Apple CEO Tim Cook spoke with Brian Williams on the NBC program Rock Center Dec. 6, giving his first television interview since taking the lead role at Apple in August 2011, weeks ahead of the Oct. 5 death of his friend and Apple co-founder, Steve Jobs.
Cook, in the tradition of Jobs, revealed nothing more than he cared to, speaking amiably but lightly on the topics of Apple's plans to bring more of its production to the United States, Apple's interest in the television market and how it's fighting to resist the seemingly inevitable downhill that should follow its long time on the top of the industry.
Under Cook's leadership, much has gone well—Apple's stock is up "about 45 percent during [Cook's] tenure," according to NBC. But there have also been un-Apple-like missteps, "starting with Siri, the small woman who lives in your iPhone," as Williams put it. While Siri amazed at first, ultimately it wasn't "as consistently amazing as Steve Jobs wanted it to be."
Then there was the Maps app in iOS 6, which led to the dismissal of two Apple executives and a public apology from Cook.
"In those early days, God help you if you went anywhere near the Brooklyn Bridge or Hoover Dam," Williams said over footage of Maps' cataclysmic treatment of those sites, which seemed to melt in on themselves.
Williams, lightly insinuating that the perfect Apple was showing a few blemishes, asked Cook—"with respect to Sony"—how not to become Sony, a company that was once an icon of high tech but was unable to stay on top.
"Maybe they decided that they could do everything," said Cook. "We have to stay laser focused. We can only do a few great things."
That said, Williams pointed out that Apple is expected to have another industry—another screen—in its future. Analysts have for months been forecasting a first-quarter 2013 release of an Apple TV. But Cook, with a smile, conceded only that "television is a market that has been left behind. ... It's an area of intense interest to us."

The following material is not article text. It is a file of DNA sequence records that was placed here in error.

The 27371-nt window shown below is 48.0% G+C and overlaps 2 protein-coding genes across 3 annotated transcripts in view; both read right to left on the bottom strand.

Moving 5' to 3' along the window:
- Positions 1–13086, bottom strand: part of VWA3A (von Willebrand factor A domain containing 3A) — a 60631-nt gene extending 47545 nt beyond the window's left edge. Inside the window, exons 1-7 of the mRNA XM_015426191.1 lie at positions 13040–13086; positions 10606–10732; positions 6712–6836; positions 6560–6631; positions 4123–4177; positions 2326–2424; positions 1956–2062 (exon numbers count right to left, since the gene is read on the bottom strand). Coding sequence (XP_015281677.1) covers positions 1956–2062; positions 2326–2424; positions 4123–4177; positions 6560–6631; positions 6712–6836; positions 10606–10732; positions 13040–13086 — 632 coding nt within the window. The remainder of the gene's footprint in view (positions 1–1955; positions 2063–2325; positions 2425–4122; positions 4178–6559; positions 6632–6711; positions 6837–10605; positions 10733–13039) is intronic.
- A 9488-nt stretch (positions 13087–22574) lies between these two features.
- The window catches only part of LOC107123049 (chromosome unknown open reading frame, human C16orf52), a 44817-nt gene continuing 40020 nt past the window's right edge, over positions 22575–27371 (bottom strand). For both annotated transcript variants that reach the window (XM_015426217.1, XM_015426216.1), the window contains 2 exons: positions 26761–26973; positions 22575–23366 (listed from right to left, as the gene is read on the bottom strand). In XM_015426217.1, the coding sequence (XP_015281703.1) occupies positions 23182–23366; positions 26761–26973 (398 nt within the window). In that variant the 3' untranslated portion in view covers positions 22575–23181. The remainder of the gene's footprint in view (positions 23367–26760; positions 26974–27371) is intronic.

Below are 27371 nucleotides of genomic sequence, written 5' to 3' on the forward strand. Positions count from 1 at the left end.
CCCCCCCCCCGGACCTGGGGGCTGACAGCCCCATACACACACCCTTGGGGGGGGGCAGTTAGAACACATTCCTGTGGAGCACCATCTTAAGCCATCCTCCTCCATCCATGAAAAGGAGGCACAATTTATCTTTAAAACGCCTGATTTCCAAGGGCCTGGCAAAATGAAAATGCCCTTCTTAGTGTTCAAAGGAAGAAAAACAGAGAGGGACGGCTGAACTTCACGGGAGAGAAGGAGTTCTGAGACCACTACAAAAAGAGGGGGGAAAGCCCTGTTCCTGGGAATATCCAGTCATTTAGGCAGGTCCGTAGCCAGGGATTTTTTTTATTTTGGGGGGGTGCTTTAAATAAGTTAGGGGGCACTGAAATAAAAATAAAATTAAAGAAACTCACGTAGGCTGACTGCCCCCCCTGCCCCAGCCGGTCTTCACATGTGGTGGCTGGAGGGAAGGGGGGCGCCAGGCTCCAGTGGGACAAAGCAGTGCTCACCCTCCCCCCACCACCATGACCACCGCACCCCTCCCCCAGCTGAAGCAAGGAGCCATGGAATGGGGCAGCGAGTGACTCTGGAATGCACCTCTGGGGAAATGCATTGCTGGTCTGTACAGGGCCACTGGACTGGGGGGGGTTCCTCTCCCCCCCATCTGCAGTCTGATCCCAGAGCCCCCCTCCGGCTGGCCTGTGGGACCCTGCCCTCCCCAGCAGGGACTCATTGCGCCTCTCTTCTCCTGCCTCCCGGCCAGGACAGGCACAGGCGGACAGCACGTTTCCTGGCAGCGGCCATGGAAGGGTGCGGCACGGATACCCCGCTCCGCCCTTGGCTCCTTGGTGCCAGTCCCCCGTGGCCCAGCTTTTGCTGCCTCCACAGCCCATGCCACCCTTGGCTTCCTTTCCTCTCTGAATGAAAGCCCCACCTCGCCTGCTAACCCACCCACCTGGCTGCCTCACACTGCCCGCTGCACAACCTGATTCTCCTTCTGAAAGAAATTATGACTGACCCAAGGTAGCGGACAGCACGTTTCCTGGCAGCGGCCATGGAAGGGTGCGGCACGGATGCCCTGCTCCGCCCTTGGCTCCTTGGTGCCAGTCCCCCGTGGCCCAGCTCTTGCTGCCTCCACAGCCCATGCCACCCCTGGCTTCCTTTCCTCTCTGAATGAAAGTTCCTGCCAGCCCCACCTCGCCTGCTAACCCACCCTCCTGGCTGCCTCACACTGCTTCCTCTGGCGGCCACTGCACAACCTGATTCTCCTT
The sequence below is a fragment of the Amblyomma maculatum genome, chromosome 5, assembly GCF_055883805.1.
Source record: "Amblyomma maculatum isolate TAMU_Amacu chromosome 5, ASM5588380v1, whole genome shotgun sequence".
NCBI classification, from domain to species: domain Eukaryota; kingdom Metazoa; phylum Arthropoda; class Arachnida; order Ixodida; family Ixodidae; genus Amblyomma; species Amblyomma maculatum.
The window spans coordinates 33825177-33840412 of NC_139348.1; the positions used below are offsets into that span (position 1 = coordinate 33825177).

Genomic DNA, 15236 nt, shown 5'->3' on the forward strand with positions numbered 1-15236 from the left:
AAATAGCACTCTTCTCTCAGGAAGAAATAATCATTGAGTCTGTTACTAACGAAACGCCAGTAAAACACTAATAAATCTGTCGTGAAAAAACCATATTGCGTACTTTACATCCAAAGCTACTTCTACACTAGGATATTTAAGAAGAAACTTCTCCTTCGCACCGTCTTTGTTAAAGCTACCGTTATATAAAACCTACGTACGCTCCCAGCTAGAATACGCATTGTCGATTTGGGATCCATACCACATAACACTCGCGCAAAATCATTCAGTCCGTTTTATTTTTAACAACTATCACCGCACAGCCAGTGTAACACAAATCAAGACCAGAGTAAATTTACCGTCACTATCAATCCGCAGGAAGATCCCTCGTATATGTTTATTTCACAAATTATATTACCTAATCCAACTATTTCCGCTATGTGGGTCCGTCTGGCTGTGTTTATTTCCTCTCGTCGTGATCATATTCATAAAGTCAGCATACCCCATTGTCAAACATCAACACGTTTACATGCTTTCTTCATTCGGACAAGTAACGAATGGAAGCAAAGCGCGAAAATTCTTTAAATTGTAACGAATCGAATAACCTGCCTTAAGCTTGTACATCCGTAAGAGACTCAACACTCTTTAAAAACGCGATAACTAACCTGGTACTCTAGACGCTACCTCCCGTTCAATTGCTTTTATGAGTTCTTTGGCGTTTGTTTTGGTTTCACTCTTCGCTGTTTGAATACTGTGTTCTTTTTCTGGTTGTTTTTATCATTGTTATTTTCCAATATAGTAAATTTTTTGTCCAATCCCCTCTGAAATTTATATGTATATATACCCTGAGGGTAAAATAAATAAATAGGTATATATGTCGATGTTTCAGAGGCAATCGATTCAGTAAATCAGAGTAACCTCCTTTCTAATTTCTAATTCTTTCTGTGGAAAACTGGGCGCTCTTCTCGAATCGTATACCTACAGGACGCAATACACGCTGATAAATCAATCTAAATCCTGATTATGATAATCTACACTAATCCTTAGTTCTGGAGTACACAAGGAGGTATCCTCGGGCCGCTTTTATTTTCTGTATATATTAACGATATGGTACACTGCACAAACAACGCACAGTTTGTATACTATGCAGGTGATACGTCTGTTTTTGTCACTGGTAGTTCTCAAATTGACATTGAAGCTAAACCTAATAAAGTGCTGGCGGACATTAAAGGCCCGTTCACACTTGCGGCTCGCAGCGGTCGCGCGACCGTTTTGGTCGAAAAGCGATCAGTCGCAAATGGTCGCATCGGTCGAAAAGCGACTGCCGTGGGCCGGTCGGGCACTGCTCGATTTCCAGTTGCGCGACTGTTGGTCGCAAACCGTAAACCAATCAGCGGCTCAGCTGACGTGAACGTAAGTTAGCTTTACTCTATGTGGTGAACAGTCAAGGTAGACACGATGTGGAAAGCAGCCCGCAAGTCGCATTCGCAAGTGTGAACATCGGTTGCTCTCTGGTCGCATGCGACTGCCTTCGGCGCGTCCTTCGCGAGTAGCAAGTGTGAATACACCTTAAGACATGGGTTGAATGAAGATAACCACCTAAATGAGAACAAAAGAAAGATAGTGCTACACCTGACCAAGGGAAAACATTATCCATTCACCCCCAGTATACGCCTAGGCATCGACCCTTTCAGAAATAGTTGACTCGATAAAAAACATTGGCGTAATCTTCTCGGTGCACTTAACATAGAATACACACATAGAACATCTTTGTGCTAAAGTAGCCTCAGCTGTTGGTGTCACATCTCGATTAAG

Bringing up Apple's culture of intense secrecy—"People love surprises," said Cook, in a simplified explanation of Apple's treatment of its product plans—Williams turned the idea around, saying that one surprise Apple couldn't have enjoyed was Samsung's ad campaign for the Galaxy S III.
"They came along and tried to paint those with white earbuds, Apple users, as losers," said Williams. "They're trying to paint their product as cool and your product as not cool. Is this thermo-nuclear war?"
Cook used the question as an opportunity to portray Samsung as stealing Apple's ideas—the day the interview ran, the two companies returned to court. A jury this summer had ruled that Samsung had infringed on Apple patents and owed the iPhone maker more than $1 billion. Samsung was arguing to reduce the sum, if not have the ruling dismissed, while Apple was pushing to have the fine increased.
"We love competition at Apple. We think it makes us all better," said Cook. "But we want people to make their own stuff."
Regarding where Apple makes its own stuff, Cook said more production is coming to the United States. The "engine" of the iPhone 5 is already made here, he said, and the glass on the device is made in Kentucky. Next year, an existing Mac will also be made here. Given Apple's ecosystem of products, Cook estimated that Apple has created 600,000 jobs in the United States.
President Obama once asked Steve Jobs what it would take to make iPhones in the United States, and Jobs' response has been well-reported: "Those jobs aren't coming back."
Williams posed a similar question to Cook, asking him how much more the iPhone would cost if it were made in the United States. Cook answered that it wasn't about cost but worker skill sets.
"Over time there are skills that are associated with manufacturing that have left the U.S.—not necessarily people, but the education that's producing them," said Cook.
"That's sad," said Williams. "How do we get that back?"
"It's a concerted effort to get them back. And with this project that I've talked about, where we'll do a Mac in the United States next year, I think this is a really good [next] step for us. And the consumer electronics world was really never here. So it's not a matter of bringing it back; it's a matter of starting it here."
When Williams asked about Apple's plan to "buck the trend" and become the first company to reverse hundreds of years of business history and become "the one company that never fades away into irrelevance," Cook answered, "Don't bet against us, Brian. Don't bet against us."